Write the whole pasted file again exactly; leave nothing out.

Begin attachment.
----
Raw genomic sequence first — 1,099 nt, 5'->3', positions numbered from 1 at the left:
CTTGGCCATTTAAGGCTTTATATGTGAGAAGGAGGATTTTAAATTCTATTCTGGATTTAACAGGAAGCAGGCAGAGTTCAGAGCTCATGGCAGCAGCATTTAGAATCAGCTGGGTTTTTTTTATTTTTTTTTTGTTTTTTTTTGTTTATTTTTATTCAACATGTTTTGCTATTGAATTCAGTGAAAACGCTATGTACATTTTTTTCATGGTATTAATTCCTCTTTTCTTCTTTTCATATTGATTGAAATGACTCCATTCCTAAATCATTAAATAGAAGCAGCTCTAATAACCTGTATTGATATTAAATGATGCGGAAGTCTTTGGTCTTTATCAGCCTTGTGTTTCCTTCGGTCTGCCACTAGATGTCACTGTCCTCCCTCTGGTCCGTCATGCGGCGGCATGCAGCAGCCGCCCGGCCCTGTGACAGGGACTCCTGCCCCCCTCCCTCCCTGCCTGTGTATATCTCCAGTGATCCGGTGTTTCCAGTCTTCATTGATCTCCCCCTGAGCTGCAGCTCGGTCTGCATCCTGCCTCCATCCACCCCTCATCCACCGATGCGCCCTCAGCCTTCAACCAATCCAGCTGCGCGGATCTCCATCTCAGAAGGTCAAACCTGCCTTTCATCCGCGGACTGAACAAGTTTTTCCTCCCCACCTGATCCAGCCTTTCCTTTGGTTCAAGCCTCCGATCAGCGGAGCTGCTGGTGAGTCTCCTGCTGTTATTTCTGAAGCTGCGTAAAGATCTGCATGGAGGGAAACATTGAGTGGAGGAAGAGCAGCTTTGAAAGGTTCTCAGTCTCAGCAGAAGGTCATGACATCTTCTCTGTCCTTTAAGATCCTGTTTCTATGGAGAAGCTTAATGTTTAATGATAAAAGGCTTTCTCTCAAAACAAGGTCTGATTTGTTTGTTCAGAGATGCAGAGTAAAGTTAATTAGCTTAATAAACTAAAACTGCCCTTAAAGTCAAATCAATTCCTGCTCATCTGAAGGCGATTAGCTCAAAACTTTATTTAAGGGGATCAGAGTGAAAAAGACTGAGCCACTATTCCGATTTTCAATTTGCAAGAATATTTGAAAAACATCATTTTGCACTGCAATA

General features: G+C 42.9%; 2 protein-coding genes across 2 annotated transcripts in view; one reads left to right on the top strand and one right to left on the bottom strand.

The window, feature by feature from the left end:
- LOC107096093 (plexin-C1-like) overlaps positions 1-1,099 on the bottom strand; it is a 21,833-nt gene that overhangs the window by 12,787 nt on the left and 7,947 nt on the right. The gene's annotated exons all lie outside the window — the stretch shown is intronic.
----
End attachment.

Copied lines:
Raw genomic sequence first — 1,099 nt, 5'->3', positions numbered from 1 at the left:
CTTGGCCATTTAAGGCTTTATATGTGAGAAGGAGGATTTTAAATTCTATTCTGGATTTAACAGGAAGCAGGCAGAGTTCAGAGCTCATGGCAGCAGCATTTAGAATCAGCTGGGTTTTTTTTATTTTTTTTTTGTTTTTTTTTGTTTATTTTTATTCAACATGTTTTGCTATTGAATTCAGTGAAAACGCTATGTACATTTTTTTCATGGTATTAATTCCTCTTTTCTTCTTTTCATATTGATTGAAATGACTCCATTCCTAAATCATTAAATAGAAGCAGCTCTAATAACCTGTATTGATATTAAATGATGCGGAAGTCTTTGGTCTTTATCAGCCTTGTGTTTCCTTCGGTCTGCCACTAGATGTCACTGTCCTCCCTCTGGTCCGTCATGCGGCGGCATGCAGCAGCCGCCCGGCCCTGTGACAGGGACTCCTGCCCCCCTCCCTCCCTGCCTGTGTATATCTCCAGTGATCCGGTGTTTCCAGTCTTCATTGATCTCCCCCTGAGCTGCAGCTCGGTCTGCATCCTGCCTCCATCCACCCCTCATCCACCGATGCGCCCTCAGCCTTCAACCAATCCAGCTGCGCGGATCTCCATCTCAGAAGGTCAAACCTGCCTTTCATCCGCGGACTGAACAAGTTTTTCCTCCCCACCTGATCCAGCCTTTCCTTTGGTTCAAGCCTCCGATCAGCGGAGCTGCTGGTGAGTCTCCTGCTGTTATTTCTGAAGCTGCGTAAAGATCTGCATGGAGGGAAACATTGAGTGGAGGAAGAGCAGCTTTGAAAGGTTCTCAGTCTCAGCAGAAGGTCATGACATCTTCTCTGTCCTTTAAGATCCTGTTTCTATGGAGAAGCTTAATGTTTAATGATAAAAGGCTTTCTCTCAAAACAAGGTCTGATTTGTTTGTTCAGAGATGCAGAGTAAAGTTAATTAGCTTAATAAACTAAAACTGCCCTTAAAGTCAAATCAATTCCTGCTCATCTGAAGGCGATTAGCTCAAAACTTTATTTAAGGGGATCAGAGTGAAAAAGACTGAGCCACTATTCCGATTTTCAATTTGCAAGAATATTTGAAAAACATCATTTTGCACTGCAATA

General features: G+C 42.9%; 2 protein-coding genes across 2 annotated transcripts in view; one reads left to right on the top strand and one right to left on the bottom strand.

The window, feature by feature from the left end:
- LOC107096093 (plexin-C1-like) overlaps positions 1-1,099 on the bottom strand; it is a 21,833-nt gene that overhangs the window by 12,787 nt on the left and 7,947 nt on the right. The gene's annotated exons all lie outside the window — the stretch shown is intronic.